My working day on Wednesday, February 21, 2001 began like any other, writes auctioneer Adam Day, now managing director of the Farmer Network.
I was the manager at Cockermouth auction mart – one of the oldest in the land.
It had survived the ravages of two world wars and all the other challenges the country had faced over the previous 130 years or so, but by the end of that day the old mart site in the middle of the town centre had closed – as it turned out for good.
What had happened? The start of the worst foot and mouth epidemic in history.
Later that evening we addressed the shareholders of Mitchell’s Auction Co Ltd.
We had been planning to build a new auction mart and rural business centre on the outskirts of town for several years.
The scheme had been beset by difficulties but, despite this, the business plan was positive and at long last, with shareholders’ approval, we were ready to go.
“The only worry,” I said as I ended my address, “is the fact that foot and mouth disease has been found on a farm near Hexham, but in this day and age I’m sure it is something that will be controlled and eradicated quickly.”
By that point, the British government had already made their greatest mistake.
Foot and mouth had already been identified on Monday, February 19, at an abattoir in Essex. For the next five days the Government allowed live animals to be transported the length and breadth of the country.
Even though scientists were well aware of the easy transmission of foot and mouth, nobody thought to immediately lock down the industry. When the news broke, there was a mad rush to get prime lambs and cattle to abattoirs across the country.
Truckloads of stock travelled freely across Cumbria and beyond until 5pm on Friday February 23.
One Cumbrian haulier carrying more than 400 lambs destined for an abattoir in South West England was half way there at the appointed hour.
He was turned around by police and sent all the way home.
The foot and mouth virus is airborne and can be spread face-to-face, or by surface-to-surface contact.
It can travel on the wind and even within human nasal hair. This particular variant of the virus, Pan- Asian Type O, was extremely virulent, as we would soon find out.
Indeed, by the time the farming community entered lockdown, the virus was already spreading as far as Devon, Scotland and Northern Ireland.
The Government did not have a good handle on the amount of virus that was already circulating in the country but even if they had, their contingency plans were hopelessly out of date and related to the last major outbreak, in 1967.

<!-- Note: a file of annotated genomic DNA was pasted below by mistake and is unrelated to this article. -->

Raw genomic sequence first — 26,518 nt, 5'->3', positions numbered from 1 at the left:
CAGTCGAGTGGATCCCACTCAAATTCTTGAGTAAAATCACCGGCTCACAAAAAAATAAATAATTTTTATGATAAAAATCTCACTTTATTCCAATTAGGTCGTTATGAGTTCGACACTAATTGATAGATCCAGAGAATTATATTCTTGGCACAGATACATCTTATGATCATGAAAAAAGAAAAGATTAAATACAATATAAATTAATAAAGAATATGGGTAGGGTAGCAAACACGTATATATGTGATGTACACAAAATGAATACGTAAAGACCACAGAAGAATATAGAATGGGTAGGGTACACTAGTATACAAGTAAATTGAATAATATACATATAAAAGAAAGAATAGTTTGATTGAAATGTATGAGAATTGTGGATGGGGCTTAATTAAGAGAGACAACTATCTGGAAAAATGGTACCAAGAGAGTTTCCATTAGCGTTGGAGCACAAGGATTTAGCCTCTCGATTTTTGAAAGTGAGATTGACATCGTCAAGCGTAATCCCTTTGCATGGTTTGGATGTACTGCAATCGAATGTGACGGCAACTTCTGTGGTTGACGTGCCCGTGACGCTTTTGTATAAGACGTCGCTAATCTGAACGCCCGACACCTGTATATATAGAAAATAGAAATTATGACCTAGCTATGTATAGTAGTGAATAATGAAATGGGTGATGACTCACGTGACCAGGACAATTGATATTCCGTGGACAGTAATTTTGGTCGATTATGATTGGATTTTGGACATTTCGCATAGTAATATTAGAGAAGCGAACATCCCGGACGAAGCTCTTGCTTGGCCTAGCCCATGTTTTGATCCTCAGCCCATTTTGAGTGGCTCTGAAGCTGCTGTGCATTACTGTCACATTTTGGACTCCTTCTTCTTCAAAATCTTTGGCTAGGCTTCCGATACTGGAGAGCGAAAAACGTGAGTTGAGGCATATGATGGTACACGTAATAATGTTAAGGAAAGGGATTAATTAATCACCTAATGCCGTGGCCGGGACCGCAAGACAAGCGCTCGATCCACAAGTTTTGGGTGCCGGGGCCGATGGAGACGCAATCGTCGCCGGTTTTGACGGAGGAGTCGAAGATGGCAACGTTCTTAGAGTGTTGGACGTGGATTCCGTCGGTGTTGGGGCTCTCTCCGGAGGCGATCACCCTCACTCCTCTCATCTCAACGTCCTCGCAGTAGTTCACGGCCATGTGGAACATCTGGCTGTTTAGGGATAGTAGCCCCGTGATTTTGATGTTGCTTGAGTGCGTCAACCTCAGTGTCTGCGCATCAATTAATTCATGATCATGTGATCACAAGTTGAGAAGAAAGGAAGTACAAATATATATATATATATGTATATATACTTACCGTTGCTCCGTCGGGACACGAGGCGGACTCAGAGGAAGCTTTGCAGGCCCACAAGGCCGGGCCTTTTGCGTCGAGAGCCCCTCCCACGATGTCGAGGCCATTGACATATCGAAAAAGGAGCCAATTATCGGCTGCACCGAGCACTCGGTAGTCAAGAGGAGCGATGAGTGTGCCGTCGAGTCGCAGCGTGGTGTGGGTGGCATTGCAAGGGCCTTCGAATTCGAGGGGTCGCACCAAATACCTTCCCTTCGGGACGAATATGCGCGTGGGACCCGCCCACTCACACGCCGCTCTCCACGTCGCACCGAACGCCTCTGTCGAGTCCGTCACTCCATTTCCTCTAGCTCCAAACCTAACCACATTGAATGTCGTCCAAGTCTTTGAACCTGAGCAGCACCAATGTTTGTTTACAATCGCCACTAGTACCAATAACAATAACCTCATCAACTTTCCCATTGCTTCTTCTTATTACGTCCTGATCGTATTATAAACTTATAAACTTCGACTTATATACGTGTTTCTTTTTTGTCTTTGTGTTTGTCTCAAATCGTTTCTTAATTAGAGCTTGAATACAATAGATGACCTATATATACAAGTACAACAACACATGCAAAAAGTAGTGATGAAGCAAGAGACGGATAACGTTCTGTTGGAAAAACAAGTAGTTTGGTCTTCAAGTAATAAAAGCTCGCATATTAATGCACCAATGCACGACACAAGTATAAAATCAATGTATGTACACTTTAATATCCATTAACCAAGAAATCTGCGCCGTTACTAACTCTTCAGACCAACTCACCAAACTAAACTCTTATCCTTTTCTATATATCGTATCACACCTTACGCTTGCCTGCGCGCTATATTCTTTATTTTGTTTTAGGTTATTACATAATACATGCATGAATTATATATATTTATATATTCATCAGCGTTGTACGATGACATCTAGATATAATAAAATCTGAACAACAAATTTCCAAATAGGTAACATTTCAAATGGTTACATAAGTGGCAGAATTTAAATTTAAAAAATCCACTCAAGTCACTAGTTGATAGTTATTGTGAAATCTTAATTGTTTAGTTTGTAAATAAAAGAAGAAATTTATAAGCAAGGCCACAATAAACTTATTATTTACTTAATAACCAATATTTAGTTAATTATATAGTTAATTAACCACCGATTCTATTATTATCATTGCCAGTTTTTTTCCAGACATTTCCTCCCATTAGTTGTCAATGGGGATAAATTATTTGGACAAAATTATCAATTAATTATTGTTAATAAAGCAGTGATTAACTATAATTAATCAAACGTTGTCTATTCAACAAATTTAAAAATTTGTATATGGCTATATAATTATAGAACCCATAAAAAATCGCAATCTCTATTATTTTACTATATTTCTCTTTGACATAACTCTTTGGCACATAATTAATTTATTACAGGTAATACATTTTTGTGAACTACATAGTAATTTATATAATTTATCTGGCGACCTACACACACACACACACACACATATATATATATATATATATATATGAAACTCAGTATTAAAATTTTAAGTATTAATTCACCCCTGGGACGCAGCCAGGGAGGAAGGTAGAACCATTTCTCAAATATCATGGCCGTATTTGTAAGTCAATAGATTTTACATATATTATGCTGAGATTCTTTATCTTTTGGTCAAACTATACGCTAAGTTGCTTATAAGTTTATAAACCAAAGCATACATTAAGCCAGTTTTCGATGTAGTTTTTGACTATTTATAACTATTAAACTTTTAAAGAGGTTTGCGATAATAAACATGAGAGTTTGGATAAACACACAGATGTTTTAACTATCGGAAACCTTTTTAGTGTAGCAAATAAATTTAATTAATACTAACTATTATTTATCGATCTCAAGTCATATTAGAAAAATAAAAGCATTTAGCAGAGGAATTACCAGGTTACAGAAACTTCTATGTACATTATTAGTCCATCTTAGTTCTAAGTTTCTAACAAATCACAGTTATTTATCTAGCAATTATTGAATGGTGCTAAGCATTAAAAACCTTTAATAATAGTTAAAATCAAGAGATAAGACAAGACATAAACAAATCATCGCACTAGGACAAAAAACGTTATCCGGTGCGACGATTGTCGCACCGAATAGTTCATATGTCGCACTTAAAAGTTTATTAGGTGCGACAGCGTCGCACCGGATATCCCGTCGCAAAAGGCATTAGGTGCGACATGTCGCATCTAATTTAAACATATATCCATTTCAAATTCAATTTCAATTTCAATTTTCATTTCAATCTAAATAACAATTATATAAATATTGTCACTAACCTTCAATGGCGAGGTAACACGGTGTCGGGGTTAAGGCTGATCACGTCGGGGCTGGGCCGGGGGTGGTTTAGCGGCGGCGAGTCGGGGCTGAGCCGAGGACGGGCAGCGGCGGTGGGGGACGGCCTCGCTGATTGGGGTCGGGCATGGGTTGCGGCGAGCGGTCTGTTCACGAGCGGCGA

Over the next few days the foot and mouth nightmare began to unfold. Cumbria was one of the worst hit counties – perhaps not surprisingly considering it is one of the largest producers of red meat and milk in the country.
The only solution offered at the time was the traditional practice of slaughtering infected animals on the farm.
As the case numbers rose, there was no infrastructure in place to deal with heaps of dead cattle and sheep. Many lay in farmyards and fields for days waiting to be collected and disposed of, all the while shedding virus on the wind or as carrion.
Across Cumbria huge pyres began to burn in effort to clear the heaps of rotting carcasses.
The smell of death and burning coal filled the air, with whole communities affected by the carnage. By now contiguous farms were also being slaughtered – neighbours to infected farms being taken out, whether the animals were infected or not.
Then sheep farmers were asked to volunteer their sheep to the cause.
Clearing fields of sheep, it was hoped, would create a firebreak. But foot and mouth was out of control. Sheep were shot in the fields, others collected up and taken away.
Some sheep had lambs running at foot. The lambs were too small to shoot, so they were given a lethal injection through the heart administered by a vet and put to sleep.
Sometimes the valuer and the farmer were asked to assist.
The valuer compelled not to let the team down, the farmer compelled by a sense of duty and compassion towards his flock. “These are my sheep, and I will be with them to the end”.
By early March I, like all Cumbrian auctioneers, was working day after day on farms.
Our job was to place a value on the animals before they were euthanased. Officially employed by Defra, we worked night and day, and sometimes longer where needed.
We did not want to be a weak link in the chain, nor let our farmers and friends down. We maintained an air of thorough professionalism by day and went home and cried our tears at night. The next day we set off again.
I was hopelessly unprepared for my first foot and mouth valuation visit to a farm near Penrith. I had no idea what to expect.
The sight of a barn full of cattle bleeding from the nose and limping in pain stays with me.
By the end of the crisis, we hardly noticed the poorly cattle, or grieving farmers. We worked almost on autopilot, emotion banished. It was the only way to keep going.
The vet at the first farm said something to me which struck home immediately.
He was an epidemiologist and was convinced that we needed to have a 24/48 policy, meaning infected cattle must be slaughtered within 24 hours of diagnosis and disposed of in 48 hours.
“Otherwise,” he said, “we will never control the infection. We’re sitting on a timebomb.”
As the days went by, with more and more farms being announced for the cull, it became clear that government was nowhere near 24/48. The situation was becoming desperate.